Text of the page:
Exhausted nurse
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Nurses need focused training and reliable support networks if the healthcare sector hopes to head off retention woes that are trending in a “dangerous” direction, a group of nursing experts said last week.

A National Council of State Boards of Nursing study released in April revealed that up to 20% of registered nurses could leave the industry within five years. Critically, this includes a large minority of younger nurses, at a time when a proposed federal staffing mandate for nursing homes could drive up RN demand considerably.

Maryanne Alexander, chief officer of nursing regulation at NCSBN, called the developing retention situation a “crisis” at a Nov 9 panel of experts hosted by NCSBN.

“We have seen something that we have never seen before,” Alexander explained. “Twenty-four percent of those nurses that want to leave nursing have less than 10 years of experience.”

Karen Lyon, PhD, CEO of the Louisiana State Board of Nursing and one of the NCSBN panelists, agreed.

“A nursing shortage like this, either because nurses are dropping out or young people aren’t coming into the profession, is a very dangerous trend for us,” said Lyon.

Fundamental retention problems

Panelists agreed on the fundamental problems facing the industry. 

“When everyone does the analysis of the workforce issues, they come up with two basic reasons,” for shortages, said Beverly Malone, PhD, president and CEO of the National League for Nursing. “One is not enough nurse educators and the second is not enough clinical placements.” 

One major problem in nurse education is the ability to find good placements for students. The quality of clinical placements are impacted by the stress and burnout of veteran care workers. New care workers who aren’t given the time and personalized training to succeed feel left behind. And, in turn, veteran nurses struggle without their own reliable and plentiful support.

“A huge percentage of education takes place in the clinical setting,” said Eileen Fry-Bowers, PhD, dean of the University of San Francisco School of Nursing and Health Professionals. “When [currently working] nurses are fatigued or burned out, their ability to work with our students is reduced and many of our clinical agencies then say that they’re not going to take more students.”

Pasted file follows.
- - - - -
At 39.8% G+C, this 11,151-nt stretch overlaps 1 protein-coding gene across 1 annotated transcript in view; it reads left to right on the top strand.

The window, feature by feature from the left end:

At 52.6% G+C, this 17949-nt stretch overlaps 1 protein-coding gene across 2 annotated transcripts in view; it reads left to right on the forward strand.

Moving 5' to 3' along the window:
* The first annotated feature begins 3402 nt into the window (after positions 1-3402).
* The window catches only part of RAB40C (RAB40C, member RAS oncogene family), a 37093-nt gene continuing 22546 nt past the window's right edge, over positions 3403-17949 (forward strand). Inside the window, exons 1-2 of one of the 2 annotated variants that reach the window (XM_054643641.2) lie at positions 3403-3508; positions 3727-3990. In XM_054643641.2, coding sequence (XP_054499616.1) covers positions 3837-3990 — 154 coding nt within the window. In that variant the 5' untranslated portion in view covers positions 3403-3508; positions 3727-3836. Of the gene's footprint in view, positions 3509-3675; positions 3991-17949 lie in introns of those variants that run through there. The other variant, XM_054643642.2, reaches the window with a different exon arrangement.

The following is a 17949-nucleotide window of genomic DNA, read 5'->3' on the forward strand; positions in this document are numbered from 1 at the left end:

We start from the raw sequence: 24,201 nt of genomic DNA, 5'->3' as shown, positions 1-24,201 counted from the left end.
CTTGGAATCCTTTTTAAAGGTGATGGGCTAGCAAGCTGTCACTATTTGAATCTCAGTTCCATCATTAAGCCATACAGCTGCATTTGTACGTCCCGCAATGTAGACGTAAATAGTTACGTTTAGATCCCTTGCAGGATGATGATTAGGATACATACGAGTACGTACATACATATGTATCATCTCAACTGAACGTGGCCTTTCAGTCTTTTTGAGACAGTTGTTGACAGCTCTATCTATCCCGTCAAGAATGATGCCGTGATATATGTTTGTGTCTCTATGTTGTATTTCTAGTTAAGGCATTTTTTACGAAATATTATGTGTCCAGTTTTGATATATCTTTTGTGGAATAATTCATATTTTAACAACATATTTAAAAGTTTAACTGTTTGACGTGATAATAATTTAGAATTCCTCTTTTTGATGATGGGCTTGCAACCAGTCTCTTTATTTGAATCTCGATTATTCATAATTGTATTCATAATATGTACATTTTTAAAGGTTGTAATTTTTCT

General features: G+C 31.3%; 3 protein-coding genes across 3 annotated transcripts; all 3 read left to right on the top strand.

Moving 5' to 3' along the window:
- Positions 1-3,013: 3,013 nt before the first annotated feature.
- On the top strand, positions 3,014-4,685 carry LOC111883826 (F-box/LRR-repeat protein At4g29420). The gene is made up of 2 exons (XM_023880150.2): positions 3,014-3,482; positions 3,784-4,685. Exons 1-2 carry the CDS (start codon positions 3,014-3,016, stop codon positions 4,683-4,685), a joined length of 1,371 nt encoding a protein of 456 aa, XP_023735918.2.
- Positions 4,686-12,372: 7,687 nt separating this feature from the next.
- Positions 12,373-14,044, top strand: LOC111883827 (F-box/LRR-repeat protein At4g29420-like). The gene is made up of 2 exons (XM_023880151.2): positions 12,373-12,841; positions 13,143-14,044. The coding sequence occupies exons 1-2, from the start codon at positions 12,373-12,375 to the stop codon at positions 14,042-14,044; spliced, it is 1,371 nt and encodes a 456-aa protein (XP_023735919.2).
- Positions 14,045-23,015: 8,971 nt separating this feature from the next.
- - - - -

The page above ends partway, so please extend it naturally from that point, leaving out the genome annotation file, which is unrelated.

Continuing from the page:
Potential solutions

Lyon emphasized the need to match new workers with established frontline nurses to ensure they have a reliable safety net in the initial months of their careers. 

More efforts need to be made to improve facility culture and teach leadership skills to nurses at all levels, added Lavonia Thomas, nursing informatics officer at MD Anderson.

“We engaged in nursing transformation efforts based on feedback from our staff nurses,” said Thomas. “First off focusing on those that were hired in the last three years — because they were hired during the pandemic and needed to focus some of their skills — and then moving forward to those with more experience, and then to all nurses, because all nurses are leaders in whatever job that they hold.”

Additional training also needs to be backed up with more support for nurses’ day-to-day care duties, the panel agreed.

Thomas discussed the hiring of 10 new virtual nursing workers at MD Anderson. Following feedback from frontline nurses saying they wanted more support, the remote nurses have been guiding them on admission and discharge processes. 

“But that’s just the beginning, there’s so much potential,” Thomas said. “Nurses feel very rushed in everything that they do. And so having that person to back them up — where they can think, ‘I’m not taking you away from another patient’ — has been well received.”

Aside from this more agile collaboration, adding virtual nursing to its care practices has allowed MD Anderson to hire nurses who need flexible work schedules.

Recruiting, employee retention and the added pressure to support overburdened care workers have been major areas of focus throughout the skilled nursing industry. 

“I would say it takes a village to raise a new nurse,” said Fry-Bowers. “It takes practice, education, regulation, our clinical partners and our communities all working together so that they can go out and serve the public in a safe and confident manner while not sacrificing their own wellbeing.”